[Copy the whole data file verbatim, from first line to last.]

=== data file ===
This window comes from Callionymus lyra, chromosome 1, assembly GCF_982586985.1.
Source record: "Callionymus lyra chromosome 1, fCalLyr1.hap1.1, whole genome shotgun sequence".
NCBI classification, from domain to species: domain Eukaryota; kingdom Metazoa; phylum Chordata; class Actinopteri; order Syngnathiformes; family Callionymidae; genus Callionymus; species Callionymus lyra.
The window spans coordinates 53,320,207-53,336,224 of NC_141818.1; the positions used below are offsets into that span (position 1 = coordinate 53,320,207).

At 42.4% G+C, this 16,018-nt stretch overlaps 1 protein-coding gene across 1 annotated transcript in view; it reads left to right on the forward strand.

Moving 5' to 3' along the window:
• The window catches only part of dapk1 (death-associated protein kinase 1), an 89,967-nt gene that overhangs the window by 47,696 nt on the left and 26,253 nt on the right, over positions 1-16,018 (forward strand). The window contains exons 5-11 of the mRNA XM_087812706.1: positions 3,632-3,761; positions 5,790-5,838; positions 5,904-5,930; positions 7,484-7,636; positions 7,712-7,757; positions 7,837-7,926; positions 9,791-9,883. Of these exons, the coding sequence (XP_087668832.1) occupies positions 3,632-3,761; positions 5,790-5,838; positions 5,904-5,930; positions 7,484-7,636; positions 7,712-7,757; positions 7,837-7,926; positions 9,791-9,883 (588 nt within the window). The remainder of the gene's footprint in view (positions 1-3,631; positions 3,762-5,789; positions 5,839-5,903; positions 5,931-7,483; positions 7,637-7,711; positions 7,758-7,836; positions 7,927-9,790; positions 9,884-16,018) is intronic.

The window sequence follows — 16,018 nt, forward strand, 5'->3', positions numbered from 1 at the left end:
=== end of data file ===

This window comes from Callionymus lyra, chromosome 1, assembly GCF_982586985.1.
Source record: "Callionymus lyra chromosome 1, fCalLyr1.hap1.1, whole genome shotgun sequence".
NCBI classification, from domain to species: domain Eukaryota; kingdom Metazoa; phylum Chordata; class Actinopteri; order Syngnathiformes; family Callionymidae; genus Callionymus; species Callionymus lyra.
The window spans coordinates 53,320,207-53,336,224 of NC_141818.1; the positions used below are offsets into that span (position 1 = coordinate 53,320,207).

At 42.4% G+C, this 16,018-nt stretch overlaps 1 protein-coding gene across 1 annotated transcript in view; it reads left to right on the forward strand.

Moving 5' to 3' along the window:
• The window catches only part of dapk1 (death-associated protein kinase 1), an 89,967-nt gene that overhangs the window by 47,696 nt on the left and 26,253 nt on the right, over positions 1-16,018 (forward strand). The window contains exons 5-11 of the mRNA XM_087812706.1: positions 3,632-3,761; positions 5,790-5,838; positions 5,904-5,930; positions 7,484-7,636; positions 7,712-7,757; positions 7,837-7,926; positions 9,791-9,883. Of these exons, the coding sequence (XP_087668832.1) occupies positions 3,632-3,761; positions 5,790-5,838; positions 5,904-5,930; positions 7,484-7,636; positions 7,712-7,757; positions 7,837-7,926; positions 9,791-9,883 (588 nt within the window). The remainder of the gene's footprint in view (positions 1-3,631; positions 3,762-5,789; positions 5,839-5,903; positions 5,931-7,483; positions 7,637-7,711; positions 7,758-7,836; positions 7,927-9,790; positions 9,884-16,018) is intronic.

The window sequence follows — 16,018 nt, forward strand, 5'->3', positions numbered from 1 at the left end: